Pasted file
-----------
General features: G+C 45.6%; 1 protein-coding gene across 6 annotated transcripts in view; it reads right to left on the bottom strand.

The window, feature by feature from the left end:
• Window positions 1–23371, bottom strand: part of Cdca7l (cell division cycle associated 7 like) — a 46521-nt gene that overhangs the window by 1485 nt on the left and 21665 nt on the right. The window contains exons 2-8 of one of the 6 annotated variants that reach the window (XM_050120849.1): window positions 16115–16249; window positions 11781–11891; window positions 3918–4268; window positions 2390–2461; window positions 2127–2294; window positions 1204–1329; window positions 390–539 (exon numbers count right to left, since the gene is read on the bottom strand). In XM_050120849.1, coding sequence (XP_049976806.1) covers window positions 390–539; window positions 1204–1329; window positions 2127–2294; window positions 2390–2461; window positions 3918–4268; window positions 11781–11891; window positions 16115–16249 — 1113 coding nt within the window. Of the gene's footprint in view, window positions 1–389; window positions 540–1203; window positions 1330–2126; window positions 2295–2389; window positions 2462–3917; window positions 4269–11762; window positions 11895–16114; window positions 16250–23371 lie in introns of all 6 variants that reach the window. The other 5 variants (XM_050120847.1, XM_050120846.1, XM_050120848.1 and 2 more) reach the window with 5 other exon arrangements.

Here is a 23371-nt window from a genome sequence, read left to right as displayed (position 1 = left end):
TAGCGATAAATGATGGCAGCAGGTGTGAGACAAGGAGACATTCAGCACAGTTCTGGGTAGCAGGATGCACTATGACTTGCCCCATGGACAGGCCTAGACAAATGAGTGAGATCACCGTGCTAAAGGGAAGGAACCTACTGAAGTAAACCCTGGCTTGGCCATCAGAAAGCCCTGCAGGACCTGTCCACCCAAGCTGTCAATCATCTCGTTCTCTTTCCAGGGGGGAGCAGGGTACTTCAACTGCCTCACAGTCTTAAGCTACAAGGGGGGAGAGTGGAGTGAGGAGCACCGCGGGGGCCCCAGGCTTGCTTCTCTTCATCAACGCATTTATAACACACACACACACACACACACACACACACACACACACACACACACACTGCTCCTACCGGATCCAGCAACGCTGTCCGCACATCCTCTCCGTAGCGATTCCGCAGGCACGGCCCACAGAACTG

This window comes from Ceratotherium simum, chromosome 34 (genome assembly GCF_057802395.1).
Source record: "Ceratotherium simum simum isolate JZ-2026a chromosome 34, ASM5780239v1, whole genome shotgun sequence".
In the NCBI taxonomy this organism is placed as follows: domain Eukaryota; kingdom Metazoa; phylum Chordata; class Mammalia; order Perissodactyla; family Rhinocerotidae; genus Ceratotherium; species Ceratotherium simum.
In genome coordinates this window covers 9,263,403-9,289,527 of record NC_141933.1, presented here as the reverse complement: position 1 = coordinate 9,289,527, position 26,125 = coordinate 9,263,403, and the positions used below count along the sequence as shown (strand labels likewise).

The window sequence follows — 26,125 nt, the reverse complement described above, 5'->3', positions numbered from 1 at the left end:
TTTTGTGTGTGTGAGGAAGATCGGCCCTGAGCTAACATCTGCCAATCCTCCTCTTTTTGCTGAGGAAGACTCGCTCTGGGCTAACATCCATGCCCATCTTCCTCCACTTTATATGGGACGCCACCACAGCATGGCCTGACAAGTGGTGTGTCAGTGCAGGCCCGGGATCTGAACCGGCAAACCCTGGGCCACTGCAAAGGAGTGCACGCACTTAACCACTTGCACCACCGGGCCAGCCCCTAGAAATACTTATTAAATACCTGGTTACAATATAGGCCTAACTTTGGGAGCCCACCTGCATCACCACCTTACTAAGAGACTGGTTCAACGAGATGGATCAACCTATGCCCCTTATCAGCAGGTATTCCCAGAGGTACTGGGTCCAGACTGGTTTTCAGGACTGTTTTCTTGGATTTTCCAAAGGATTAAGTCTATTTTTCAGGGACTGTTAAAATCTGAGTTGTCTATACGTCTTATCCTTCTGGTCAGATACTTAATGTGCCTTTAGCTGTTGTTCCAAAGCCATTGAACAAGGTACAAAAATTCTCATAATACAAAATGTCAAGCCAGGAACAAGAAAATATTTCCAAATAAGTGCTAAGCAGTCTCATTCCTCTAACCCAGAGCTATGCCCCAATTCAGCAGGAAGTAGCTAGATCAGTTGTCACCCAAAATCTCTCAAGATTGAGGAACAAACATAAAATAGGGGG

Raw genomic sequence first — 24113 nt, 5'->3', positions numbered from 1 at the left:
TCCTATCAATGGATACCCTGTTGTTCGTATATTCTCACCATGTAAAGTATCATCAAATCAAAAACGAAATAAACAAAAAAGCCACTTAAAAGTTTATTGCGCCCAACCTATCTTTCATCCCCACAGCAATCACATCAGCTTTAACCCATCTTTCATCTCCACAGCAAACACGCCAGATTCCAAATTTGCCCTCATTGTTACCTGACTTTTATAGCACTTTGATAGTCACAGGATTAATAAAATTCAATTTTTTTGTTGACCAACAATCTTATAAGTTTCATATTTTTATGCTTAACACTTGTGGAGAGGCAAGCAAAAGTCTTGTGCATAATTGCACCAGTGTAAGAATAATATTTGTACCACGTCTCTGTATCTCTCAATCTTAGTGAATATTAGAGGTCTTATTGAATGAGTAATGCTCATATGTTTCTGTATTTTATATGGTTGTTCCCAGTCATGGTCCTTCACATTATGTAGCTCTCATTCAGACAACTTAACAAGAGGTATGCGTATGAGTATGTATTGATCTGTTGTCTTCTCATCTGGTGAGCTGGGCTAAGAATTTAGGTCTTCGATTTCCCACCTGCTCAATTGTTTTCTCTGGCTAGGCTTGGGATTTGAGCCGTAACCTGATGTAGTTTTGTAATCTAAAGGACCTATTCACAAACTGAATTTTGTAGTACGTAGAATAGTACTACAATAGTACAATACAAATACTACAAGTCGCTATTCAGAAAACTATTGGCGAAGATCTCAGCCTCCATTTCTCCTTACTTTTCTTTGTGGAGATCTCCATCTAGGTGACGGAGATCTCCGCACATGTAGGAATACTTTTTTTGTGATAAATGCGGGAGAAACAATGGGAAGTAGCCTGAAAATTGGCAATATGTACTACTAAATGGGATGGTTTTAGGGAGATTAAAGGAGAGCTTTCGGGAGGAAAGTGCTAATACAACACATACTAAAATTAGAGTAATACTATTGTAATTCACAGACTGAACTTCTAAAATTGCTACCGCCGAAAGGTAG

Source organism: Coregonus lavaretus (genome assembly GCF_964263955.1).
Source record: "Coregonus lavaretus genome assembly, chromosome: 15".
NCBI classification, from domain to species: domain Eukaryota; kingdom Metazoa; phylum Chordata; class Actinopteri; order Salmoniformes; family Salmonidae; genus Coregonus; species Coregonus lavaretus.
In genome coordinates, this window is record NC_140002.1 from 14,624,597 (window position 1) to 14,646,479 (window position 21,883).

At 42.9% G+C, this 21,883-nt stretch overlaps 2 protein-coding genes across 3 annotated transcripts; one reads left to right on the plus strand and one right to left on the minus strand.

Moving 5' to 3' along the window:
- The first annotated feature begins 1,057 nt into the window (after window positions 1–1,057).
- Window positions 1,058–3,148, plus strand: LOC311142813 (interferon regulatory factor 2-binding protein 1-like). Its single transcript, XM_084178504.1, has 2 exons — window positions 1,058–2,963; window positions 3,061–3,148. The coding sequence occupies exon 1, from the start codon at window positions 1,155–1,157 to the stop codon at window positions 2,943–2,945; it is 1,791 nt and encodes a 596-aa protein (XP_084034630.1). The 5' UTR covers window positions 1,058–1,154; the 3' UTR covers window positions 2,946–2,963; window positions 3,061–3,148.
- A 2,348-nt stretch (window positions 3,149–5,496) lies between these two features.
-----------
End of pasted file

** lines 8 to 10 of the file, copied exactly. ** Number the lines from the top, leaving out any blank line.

In the NCBI taxonomy this organism is placed as follows: domain Eukaryota; kingdom Metazoa; phylum Chordata; class Mammalia; order Perissodactyla; family Rhinocerotidae; genus Ceratotherium; species Ceratotherium simum.
In genome coordinates this window covers 9,263,403-9,289,527 of record NC_141933.1, presented here as the reverse complement: position 1 = coordinate 9,289,527, position 26,125 = coordinate 9,263,403, and the positions used below count along the sequence as shown (strand labels likewise).

The window sequence follows — 26,125 nt, the reverse complement described above, 5'->3', positions numbered from 1 at the left end: